Pitkin's Pikers



The Peter Principle

    ... can't be the whole story
    ... though it has its uses

    Nice recommendation!

    How does it happen?

    Dr. Peter's major error


    Fire him?  Never!


Pitkin's Pikers

Excerpted from September 1997 issue

According to the Peter Principle (The Peter Principle, Dr. Laurence J. Peter and Raymond Hull, Pan Books, Ltd., London, 1970), somebody who is successful at one job becomes promoted to another. The process continues until the person cannot handle the new job; this is known as that person's level of incompetence. The reason that nothing works right is that so many people are stuck forever in their level of incompetence. 

It would be nice if the Peter Principle were an accurate description, but it fails in the cases with the greatest impact. The error was noticed by Professor Edward T. Pitkin as soon as The Peter Principle was published. Mere incompetence could hardly be the explanation for the numerous department heads, deans, associate deans, directors, provosts, presidents, vice presidents, and assistants-to in his acquaintance (or ours). 

The Peter Principle applies to a great many people, but to relatively static jobs. For example, a good clerk may reach his level of incompetence when promoted to manager of clerks. Pitkin's Postulate is the dynamic extension to the Peter Principle: it includes the most "important" jobs, those whose holders are in a position to do colossal damage. 

I recall an incident when a director received a letter from somebody he intensely disliked, asking for a recommendation for an individual whom the director wanted to fire, but could not because of a clause in the man's contract requiring a year's pay with full benefits. Gleefully, he wrote a beautiful-sounding letter with meaningless praise --- "Mr. So-and-so came to us with excellent credentials--- He was here during a period of great expansion---," and before long the man was no longer on the payroll. It was all very funny, but the director himself was already a few notches above his own level of incompetence. If the Peter Principle were true, the director would still be at the bench trying to tin his soldering iron, and the man for whom he wrote such wonderful prose would be pushing a broom.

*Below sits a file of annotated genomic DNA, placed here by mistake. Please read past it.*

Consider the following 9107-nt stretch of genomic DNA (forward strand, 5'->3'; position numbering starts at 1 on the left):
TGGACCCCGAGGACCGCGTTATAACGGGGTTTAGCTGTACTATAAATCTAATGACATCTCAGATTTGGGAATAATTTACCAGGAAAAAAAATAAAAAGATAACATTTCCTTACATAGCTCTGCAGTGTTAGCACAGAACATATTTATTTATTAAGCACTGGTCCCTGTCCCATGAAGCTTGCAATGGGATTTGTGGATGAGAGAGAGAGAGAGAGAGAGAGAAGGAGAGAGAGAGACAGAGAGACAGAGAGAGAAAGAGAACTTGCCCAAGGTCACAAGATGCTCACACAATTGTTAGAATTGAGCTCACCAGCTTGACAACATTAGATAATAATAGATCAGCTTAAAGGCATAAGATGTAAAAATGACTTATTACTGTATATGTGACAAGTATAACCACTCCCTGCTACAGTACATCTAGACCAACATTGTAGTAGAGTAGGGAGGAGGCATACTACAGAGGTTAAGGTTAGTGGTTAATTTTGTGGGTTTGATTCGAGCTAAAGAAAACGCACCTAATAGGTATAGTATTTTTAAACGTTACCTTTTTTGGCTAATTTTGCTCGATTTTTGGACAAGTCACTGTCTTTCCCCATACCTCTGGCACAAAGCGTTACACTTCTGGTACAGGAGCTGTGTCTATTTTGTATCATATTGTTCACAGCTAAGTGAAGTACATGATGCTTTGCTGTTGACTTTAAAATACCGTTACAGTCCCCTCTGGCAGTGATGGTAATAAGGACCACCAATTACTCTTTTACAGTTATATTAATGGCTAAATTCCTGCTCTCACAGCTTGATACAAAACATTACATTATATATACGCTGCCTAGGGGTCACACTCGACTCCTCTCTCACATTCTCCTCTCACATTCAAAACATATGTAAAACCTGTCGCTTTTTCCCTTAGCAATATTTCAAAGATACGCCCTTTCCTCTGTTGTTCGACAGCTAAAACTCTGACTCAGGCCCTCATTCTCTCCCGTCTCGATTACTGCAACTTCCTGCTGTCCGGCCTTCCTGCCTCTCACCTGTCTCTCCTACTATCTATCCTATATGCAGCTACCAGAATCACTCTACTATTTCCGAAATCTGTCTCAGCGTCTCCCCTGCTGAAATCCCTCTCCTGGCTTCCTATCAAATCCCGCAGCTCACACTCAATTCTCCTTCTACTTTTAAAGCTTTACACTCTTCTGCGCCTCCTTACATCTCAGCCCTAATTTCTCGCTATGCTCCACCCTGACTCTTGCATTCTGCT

How does it happen that such people get beyond their level of incompetence? Here is Professor Pitkin's explanation: 

Pitkin's Postulate

If somebody approaches his level of incompetence with enough speed, he will tunnel through the barrier, and thereafter encounter negative resistance.

The sooner a Pitkin's Piker shows his incompetence, the sooner he is given glowing letters of recommendation for yet a higher salary --- somewhere else. Once he's above his level of incompetence, rising higher becomes a routine reward. 

A committee that hires a Pitkin's Piker reads the glowing letters of recommendation from his current place of employment, but never has the sense to ask a few questions at his previous place of employment. They will offer a premium salary and contract stipulating that in event of termination, he is entitled to a year's salary and benefits. No self- respecting hiring committee could offer less than that to a promising individual with such marvelous letters of recommendation. 

To fire a Pitkin's Piker --- when he inevitable fails at his job --- becomes expensive. Besides, it reflects poorly on the judgment of the hiring committee (who are Pitkin's Pikers themselves) who hired a dud. It is much cheaper and safer to ask for a letter of resignation, promising glowing letters of recommendation. 

Now that the Pitkin's Piker is out the door, the hiring committee looks for a replacement and starts reading letters of recommendation. They'll choose the candidate with the most experience --- the one with longest list of places that hurried him out the door. 

Professor Pitkin says that the landscape is littered with Pikers who have loused up at his institution and moved on to better jobs at higher pay --- up the ladder or elsewhere --- where they have subsequently failed and moved on to fail at yet higher salaries. Unfortunately, there isn't enough room in this newsletter to list them by name. 

Besides, you know your own examples. 

Excerpted from September, 1997 The Energy Advocate
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